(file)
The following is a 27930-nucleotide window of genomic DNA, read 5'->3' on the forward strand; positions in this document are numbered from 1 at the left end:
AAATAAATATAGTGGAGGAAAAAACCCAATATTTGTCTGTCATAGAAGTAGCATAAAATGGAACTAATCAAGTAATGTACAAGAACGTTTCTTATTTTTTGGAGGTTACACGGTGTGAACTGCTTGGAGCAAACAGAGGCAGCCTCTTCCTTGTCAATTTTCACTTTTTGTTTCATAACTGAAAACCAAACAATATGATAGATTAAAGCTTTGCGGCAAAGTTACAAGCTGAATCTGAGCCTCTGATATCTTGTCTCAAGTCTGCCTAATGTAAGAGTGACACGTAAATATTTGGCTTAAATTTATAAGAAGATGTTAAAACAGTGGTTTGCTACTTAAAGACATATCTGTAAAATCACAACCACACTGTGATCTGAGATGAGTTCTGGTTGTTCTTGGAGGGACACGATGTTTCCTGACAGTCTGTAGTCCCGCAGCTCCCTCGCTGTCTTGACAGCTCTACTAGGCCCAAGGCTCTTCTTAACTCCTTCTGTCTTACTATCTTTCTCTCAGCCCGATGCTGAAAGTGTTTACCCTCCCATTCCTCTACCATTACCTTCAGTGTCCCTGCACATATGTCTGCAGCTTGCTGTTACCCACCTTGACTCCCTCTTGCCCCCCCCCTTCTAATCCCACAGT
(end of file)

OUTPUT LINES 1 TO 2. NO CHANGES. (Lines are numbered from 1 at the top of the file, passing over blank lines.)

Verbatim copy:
The following is a 27930-nucleotide window of genomic DNA, read 5'->3' on the forward strand; positions in this document are numbered from 1 at the left end:
AAATAAATATAGTGGAGGAAAAAACCCAATATTTGTCTGTCATAGAAGTAGCATAAAATGGAACTAATCAAGTAATGTACAAGAACGTTTCTTATTTTTTGGAGGTTACACGGTGTGAACTGCTTGGAGCAAACAGAGGCAGCCTCTTCCTTGTCAATTTTCACTTTTTGTTTCATAACTGAAAACCAAACAATATGATAGATTAAAGCTTTGCGGCAAAGTTACAAGCTGAATCTGAGCCTCTGATATCTTGTCTCAAGTCTGCCTAATGTAAGAGTGACACGTAAATATTTGGCTTAAATTTATAAGAAGATGTTAAAACAGTGGTTTGCTACTTAAAGACATATCTGTAAAATCACAACCACACTGTGATCTGAGATGAGTTCTGGTTGTTCTTGGAGGGACACGATGTTTCCTGACAGTCTGTAGTCCCGCAGCTCCCTCGCTGTCTTGACAGCTCTACTAGGCCCAAGGCTCTTCTTAACTCCTTCTGTCTTACTATCTTTCTCTCAGCCCGATGCTGAAAGTGTTTACCCTCCCATTCCTCTACCATTACCTTCAGTGTCCCTGCACATATGTCTGCAGCTTGCTGTTACCCACCTTGACTCCCTCTTGCCCCCCCCCTTCTAATCCCACAGT